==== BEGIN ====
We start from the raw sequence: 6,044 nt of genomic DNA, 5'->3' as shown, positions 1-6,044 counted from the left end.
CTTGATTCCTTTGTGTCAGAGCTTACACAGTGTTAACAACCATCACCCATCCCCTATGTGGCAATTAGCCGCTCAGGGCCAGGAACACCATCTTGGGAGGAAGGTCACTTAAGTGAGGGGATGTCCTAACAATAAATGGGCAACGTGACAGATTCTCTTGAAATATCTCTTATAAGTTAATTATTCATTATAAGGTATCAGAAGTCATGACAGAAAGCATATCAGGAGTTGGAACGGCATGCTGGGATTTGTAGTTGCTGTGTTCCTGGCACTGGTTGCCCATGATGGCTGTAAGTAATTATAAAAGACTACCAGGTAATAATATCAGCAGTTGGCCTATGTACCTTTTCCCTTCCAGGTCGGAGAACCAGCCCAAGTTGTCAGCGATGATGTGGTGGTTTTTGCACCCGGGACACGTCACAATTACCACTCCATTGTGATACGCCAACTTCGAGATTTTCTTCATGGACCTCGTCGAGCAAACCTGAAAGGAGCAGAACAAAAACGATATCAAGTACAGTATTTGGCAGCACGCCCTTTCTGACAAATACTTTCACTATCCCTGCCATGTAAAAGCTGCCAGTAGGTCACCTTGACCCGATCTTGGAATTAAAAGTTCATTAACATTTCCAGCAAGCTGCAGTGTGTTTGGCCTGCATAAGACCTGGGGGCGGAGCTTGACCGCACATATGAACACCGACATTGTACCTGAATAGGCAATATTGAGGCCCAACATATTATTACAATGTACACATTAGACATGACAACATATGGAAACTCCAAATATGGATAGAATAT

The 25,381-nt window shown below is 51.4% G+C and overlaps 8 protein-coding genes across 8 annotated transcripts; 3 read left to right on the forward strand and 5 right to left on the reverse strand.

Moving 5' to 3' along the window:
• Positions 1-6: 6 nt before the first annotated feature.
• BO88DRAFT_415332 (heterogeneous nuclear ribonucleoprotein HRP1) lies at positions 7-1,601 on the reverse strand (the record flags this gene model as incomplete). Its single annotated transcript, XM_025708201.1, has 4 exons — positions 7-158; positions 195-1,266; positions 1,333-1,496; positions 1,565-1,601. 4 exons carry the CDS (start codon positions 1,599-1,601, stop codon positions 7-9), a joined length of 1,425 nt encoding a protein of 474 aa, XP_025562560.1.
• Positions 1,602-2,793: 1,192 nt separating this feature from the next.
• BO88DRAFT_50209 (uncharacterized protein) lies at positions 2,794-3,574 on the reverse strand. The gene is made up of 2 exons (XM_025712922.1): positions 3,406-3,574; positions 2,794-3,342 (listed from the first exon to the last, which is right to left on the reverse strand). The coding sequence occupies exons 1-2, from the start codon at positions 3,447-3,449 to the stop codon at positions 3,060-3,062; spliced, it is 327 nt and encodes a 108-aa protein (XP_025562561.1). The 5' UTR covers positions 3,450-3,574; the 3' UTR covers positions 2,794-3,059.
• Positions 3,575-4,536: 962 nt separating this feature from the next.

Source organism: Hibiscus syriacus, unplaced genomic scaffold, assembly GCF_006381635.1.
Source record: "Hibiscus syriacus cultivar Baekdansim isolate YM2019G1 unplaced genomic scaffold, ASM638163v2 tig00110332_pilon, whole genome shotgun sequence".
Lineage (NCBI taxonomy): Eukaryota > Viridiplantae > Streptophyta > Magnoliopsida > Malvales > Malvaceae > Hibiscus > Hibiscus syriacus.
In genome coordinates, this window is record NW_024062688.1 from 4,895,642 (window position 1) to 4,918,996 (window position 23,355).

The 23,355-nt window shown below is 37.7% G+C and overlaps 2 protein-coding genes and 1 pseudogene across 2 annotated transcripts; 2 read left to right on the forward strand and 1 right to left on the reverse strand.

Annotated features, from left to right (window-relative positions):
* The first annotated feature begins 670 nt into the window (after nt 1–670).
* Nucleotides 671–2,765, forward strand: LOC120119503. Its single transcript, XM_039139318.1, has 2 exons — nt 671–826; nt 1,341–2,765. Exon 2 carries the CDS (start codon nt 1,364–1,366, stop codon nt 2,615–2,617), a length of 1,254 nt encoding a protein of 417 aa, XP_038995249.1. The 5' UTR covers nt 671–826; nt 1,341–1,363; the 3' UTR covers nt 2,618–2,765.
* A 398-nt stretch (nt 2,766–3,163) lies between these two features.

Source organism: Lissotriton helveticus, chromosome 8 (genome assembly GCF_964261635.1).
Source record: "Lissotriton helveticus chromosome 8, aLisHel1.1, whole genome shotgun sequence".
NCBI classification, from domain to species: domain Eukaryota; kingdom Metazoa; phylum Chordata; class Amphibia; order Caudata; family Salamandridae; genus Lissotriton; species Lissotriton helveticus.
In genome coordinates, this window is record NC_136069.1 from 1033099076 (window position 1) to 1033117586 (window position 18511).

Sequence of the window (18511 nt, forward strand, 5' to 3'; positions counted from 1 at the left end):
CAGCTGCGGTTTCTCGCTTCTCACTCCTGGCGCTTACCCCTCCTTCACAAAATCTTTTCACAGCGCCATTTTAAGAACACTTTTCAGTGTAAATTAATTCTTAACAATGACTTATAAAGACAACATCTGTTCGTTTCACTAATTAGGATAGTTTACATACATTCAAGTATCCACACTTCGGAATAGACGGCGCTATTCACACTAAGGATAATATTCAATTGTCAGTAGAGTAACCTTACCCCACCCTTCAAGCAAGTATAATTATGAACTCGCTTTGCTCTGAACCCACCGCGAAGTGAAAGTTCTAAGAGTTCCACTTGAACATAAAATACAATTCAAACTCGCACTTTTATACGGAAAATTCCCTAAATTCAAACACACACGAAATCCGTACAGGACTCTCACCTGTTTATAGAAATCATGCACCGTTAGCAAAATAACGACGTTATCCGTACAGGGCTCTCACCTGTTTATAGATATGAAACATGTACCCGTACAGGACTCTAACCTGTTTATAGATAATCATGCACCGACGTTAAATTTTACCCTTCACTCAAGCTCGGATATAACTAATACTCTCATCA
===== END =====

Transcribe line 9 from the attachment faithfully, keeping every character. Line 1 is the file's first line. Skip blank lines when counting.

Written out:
• Positions 3,575-4,536: 962 nt separating this feature from the next.